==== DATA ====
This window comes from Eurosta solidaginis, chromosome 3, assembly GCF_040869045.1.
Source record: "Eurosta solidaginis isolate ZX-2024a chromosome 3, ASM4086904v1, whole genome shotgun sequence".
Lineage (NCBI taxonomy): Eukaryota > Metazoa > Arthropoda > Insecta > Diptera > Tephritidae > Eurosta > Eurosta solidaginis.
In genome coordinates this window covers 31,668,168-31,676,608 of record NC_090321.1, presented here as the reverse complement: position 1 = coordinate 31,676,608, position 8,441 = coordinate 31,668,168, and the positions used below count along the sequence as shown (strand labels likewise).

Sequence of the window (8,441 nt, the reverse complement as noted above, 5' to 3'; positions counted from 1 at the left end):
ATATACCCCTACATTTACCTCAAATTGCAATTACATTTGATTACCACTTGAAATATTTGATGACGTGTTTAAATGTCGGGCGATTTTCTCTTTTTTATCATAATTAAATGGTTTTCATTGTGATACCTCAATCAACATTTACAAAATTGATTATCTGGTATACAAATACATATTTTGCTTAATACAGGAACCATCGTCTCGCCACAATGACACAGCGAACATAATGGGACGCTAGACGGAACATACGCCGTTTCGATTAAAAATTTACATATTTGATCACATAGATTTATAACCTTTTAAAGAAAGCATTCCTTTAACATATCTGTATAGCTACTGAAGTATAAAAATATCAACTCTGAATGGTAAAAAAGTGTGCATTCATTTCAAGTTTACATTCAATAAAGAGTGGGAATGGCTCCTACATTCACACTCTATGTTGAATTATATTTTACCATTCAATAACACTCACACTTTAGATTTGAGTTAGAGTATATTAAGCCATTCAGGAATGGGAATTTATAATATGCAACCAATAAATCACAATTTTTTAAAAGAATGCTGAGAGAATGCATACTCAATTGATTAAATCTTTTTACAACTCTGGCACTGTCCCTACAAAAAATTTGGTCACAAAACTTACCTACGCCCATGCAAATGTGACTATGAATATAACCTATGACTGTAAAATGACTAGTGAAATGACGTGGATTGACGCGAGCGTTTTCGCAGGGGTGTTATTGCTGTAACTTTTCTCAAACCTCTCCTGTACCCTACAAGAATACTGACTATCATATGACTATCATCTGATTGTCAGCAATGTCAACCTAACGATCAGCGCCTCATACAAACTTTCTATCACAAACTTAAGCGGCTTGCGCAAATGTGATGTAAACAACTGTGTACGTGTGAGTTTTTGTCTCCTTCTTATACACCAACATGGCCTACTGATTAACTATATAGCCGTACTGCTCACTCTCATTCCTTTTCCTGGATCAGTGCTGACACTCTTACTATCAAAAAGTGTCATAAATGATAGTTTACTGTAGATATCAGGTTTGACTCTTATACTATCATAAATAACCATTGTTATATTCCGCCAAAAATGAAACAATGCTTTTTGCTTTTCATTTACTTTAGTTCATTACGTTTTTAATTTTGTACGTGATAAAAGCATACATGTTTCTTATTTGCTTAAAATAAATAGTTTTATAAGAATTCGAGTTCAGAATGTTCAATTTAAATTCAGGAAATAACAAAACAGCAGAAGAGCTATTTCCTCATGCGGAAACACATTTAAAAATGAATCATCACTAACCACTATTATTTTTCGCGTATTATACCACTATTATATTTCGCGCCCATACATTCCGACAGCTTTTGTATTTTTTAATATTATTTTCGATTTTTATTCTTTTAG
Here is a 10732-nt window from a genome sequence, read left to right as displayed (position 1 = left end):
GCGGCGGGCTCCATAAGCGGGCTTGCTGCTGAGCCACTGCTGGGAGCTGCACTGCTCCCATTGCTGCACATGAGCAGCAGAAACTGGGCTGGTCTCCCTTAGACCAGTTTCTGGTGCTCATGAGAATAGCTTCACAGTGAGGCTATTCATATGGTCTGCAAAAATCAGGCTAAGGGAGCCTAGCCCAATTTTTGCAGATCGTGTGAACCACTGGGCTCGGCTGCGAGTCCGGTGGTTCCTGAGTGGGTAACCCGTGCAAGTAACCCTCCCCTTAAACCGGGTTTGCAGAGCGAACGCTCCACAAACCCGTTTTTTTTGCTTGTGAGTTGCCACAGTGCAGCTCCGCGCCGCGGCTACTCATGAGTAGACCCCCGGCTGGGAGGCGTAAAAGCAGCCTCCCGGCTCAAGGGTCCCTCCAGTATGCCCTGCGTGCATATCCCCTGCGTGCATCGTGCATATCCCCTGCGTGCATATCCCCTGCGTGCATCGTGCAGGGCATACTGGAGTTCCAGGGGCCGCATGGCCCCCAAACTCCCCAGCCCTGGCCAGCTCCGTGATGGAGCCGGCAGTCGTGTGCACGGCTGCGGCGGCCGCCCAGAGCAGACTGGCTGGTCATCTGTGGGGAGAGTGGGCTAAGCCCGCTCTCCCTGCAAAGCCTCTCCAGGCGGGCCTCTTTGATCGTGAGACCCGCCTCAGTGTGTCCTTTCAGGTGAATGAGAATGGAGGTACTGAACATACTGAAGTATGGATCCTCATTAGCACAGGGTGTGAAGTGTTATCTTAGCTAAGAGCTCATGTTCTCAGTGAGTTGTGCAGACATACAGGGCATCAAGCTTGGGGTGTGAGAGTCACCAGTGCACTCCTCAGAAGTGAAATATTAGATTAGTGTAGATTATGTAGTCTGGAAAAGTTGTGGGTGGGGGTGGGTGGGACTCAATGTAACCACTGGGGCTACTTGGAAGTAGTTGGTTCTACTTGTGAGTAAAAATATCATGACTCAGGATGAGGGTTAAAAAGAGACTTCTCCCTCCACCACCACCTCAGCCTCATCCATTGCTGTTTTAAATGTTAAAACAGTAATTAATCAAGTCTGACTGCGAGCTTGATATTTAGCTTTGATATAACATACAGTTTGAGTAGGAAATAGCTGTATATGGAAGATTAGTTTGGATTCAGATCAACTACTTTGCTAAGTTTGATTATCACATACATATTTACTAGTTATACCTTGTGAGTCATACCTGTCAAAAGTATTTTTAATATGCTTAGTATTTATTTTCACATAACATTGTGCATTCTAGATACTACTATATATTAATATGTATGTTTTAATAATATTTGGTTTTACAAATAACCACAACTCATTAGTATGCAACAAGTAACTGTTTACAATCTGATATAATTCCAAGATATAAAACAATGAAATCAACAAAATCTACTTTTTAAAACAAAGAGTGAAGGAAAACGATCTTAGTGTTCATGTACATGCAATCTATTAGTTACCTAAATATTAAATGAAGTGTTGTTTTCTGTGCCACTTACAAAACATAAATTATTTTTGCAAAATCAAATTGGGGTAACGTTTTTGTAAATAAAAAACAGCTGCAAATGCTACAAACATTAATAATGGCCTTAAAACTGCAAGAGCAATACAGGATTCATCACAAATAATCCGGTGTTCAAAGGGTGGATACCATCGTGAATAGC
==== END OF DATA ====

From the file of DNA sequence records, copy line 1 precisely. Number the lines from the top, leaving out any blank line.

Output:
This window comes from Eurosta solidaginis, chromosome 3, assembly GCF_040869045.1.